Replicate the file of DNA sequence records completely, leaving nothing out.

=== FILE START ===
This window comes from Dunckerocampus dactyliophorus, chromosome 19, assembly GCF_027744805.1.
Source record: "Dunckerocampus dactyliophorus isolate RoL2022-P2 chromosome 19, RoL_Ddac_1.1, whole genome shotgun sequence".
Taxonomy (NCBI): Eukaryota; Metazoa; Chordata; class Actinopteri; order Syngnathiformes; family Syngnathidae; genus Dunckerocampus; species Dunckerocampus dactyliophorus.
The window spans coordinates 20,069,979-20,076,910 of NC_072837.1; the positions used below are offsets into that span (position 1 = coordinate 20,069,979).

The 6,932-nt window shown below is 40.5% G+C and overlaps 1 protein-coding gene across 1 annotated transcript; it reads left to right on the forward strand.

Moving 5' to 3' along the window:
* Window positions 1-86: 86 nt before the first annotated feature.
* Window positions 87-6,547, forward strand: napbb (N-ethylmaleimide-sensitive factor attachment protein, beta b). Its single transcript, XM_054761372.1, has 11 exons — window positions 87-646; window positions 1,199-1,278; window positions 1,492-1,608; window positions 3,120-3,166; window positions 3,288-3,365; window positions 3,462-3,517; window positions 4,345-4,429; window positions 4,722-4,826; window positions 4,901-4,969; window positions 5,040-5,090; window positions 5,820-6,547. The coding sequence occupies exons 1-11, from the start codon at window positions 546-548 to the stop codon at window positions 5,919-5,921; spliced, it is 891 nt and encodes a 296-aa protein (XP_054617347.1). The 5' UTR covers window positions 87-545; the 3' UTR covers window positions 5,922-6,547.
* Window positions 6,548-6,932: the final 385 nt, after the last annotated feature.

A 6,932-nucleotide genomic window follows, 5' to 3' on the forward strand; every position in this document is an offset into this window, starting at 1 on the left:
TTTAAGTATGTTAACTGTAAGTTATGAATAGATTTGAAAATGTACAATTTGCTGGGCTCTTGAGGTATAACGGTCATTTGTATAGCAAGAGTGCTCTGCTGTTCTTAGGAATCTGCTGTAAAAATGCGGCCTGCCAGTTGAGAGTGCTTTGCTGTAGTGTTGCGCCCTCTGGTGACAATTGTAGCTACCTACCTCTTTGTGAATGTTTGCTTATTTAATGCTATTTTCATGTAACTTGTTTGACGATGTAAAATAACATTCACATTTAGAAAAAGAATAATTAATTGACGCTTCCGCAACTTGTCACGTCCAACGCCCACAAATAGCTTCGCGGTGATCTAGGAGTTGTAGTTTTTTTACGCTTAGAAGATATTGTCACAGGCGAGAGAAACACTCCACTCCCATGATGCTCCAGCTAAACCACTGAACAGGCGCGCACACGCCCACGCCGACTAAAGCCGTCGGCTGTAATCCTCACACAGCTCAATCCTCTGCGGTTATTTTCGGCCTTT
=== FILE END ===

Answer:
This window comes from Dunckerocampus dactyliophorus, chromosome 19, assembly GCF_027744805.1.
Source record: "Dunckerocampus dactyliophorus isolate RoL2022-P2 chromosome 19, RoL_Ddac_1.1, whole genome shotgun sequence".
Taxonomy (NCBI): Eukaryota; Metazoa; Chordata; class Actinopteri; order Syngnathiformes; family Syngnathidae; genus Dunckerocampus; species Dunckerocampus dactyliophorus.
The window spans coordinates 20,069,979-20,076,910 of NC_072837.1; the positions used below are offsets into that span (position 1 = coordinate 20,069,979).

The 6,932-nt window shown below is 40.5% G+C and overlaps 1 protein-coding gene across 1 annotated transcript; it reads left to right on the forward strand.

Moving 5' to 3' along the window:
* Window positions 1-86: 86 nt before the first annotated feature.
* Window positions 87-6,547, forward strand: napbb (N-ethylmaleimide-sensitive factor attachment protein, beta b). Its single transcript, XM_054761372.1, has 11 exons — window positions 87-646; window positions 1,199-1,278; window positions 1,492-1,608; window positions 3,120-3,166; window positions 3,288-3,365; window positions 3,462-3,517; window positions 4,345-4,429; window positions 4,722-4,826; window positions 4,901-4,969; window positions 5,040-5,090; window positions 5,820-6,547. The coding sequence occupies exons 1-11, from the start codon at window positions 546-548 to the stop codon at window positions 5,919-5,921; spliced, it is 891 nt and encodes a 296-aa protein (XP_054617347.1). The 5' UTR covers window positions 87-545; the 3' UTR covers window positions 5,922-6,547.
* Window positions 6,548-6,932: the final 385 nt, after the last annotated feature.

A 6,932-nucleotide genomic window follows, 5' to 3' on the forward strand; every position in this document is an offset into this window, starting at 1 on the left:
TTTAAGTATGTTAACTGTAAGTTATGAATAGATTTGAAAATGTACAATTTGCTGGGCTCTTGAGGTATAACGGTCATTTGTATAGCAAGAGTGCTCTGCTGTTCTTAGGAATCTGCTGTAAAAATGCGGCCTGCCAGTTGAGAGTGCTTTGCTGTAGTGTTGCGCCCTCTGGTGACAATTGTAGCTACCTACCTCTTTGTGAATGTTTGCTTATTTAATGCTATTTTCATGTAACTTGTTTGACGATGTAAAATAACATTCACATTTAGAAAAAGAATAATTAATTGACGCTTCCGCAACTTGTCACGTCCAACGCCCACAAATAGCTTCGCGGTGATCTAGGAGTTGTAGTTTTTTTACGCTTAGAAGATATTGTCACAGGCGAGAGAAACACTCCACTCCCATGATGCTCCAGCTAAACCACTGAACAGGCGCGCACACGCCCACGCCGACTAAAGCCGTCGGCTGTAATCCTCACACAGCTCAATCCTCTGCGGTTATTTTCGGCCTTT